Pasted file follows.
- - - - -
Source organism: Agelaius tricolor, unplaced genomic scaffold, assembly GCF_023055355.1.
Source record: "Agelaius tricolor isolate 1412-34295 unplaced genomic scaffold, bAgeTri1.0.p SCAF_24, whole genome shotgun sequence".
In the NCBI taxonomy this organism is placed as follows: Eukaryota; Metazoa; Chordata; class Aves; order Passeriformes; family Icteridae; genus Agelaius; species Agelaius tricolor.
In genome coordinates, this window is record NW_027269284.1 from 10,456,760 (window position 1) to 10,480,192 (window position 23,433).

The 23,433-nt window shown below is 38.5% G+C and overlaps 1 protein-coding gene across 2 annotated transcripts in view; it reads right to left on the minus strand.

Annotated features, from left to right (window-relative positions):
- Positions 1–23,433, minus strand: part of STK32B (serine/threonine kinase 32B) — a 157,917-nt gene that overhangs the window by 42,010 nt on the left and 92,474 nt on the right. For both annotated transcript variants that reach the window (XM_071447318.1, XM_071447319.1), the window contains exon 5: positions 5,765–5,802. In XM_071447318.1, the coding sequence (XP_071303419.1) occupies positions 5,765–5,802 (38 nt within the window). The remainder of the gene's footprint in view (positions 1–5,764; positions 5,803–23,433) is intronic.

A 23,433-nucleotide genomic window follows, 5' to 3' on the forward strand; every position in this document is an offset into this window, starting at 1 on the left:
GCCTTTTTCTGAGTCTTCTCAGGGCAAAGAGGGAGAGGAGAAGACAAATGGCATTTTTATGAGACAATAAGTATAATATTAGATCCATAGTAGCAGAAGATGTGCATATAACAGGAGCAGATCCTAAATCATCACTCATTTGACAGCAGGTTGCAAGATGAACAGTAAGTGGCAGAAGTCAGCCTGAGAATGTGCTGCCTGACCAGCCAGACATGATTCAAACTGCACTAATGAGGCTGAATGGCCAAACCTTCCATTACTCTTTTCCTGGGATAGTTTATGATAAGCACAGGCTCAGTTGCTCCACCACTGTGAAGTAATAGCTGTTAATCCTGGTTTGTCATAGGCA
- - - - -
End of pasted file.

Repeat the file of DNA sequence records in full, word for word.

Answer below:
Source organism: Agelaius tricolor, unplaced genomic scaffold, assembly GCF_023055355.1.
Source record: "Agelaius tricolor isolate 1412-34295 unplaced genomic scaffold, bAgeTri1.0.p SCAF_24, whole genome shotgun sequence".
In the NCBI taxonomy this organism is placed as follows: Eukaryota; Metazoa; Chordata; class Aves; order Passeriformes; family Icteridae; genus Agelaius; species Agelaius tricolor.
In genome coordinates, this window is record NW_027269284.1 from 10,456,760 (window position 1) to 10,480,192 (window position 23,433).

The 23,433-nt window shown below is 38.5% G+C and overlaps 1 protein-coding gene across 2 annotated transcripts in view; it reads right to left on the minus strand.

Annotated features, from left to right (window-relative positions):
- Positions 1–23,433, minus strand: part of STK32B (serine/threonine kinase 32B) — a 157,917-nt gene that overhangs the window by 42,010 nt on the left and 92,474 nt on the right. For both annotated transcript variants that reach the window (XM_071447318.1, XM_071447319.1), the window contains exon 5: positions 5,765–5,802. In XM_071447318.1, the coding sequence (XP_071303419.1) occupies positions 5,765–5,802 (38 nt within the window). The remainder of the gene's footprint in view (positions 1–5,764; positions 5,803–23,433) is intronic.

A 23,433-nucleotide genomic window follows, 5' to 3' on the forward strand; every position in this document is an offset into this window, starting at 1 on the left:
GCCTTTTTCTGAGTCTTCTCAGGGCAAAGAGGGAGAGGAGAAGACAAATGGCATTTTTATGAGACAATAAGTATAATATTAGATCCATAGTAGCAGAAGATGTGCATATAACAGGAGCAGATCCTAAATCATCACTCATTTGACAGCAGGTTGCAAGATGAACAGTAAGTGGCAGAAGTCAGCCTGAGAATGTGCTGCCTGACCAGCCAGACATGATTCAAACTGCACTAATGAGGCTGAATGGCCAAACCTTCCATTACTCTTTTCCTGGGATAGTTTATGATAAGCACAGGCTCAGTTGCTCCACCACTGTGAAGTAATAGCTGTTAATCCTGGTTTGTCATAGGCA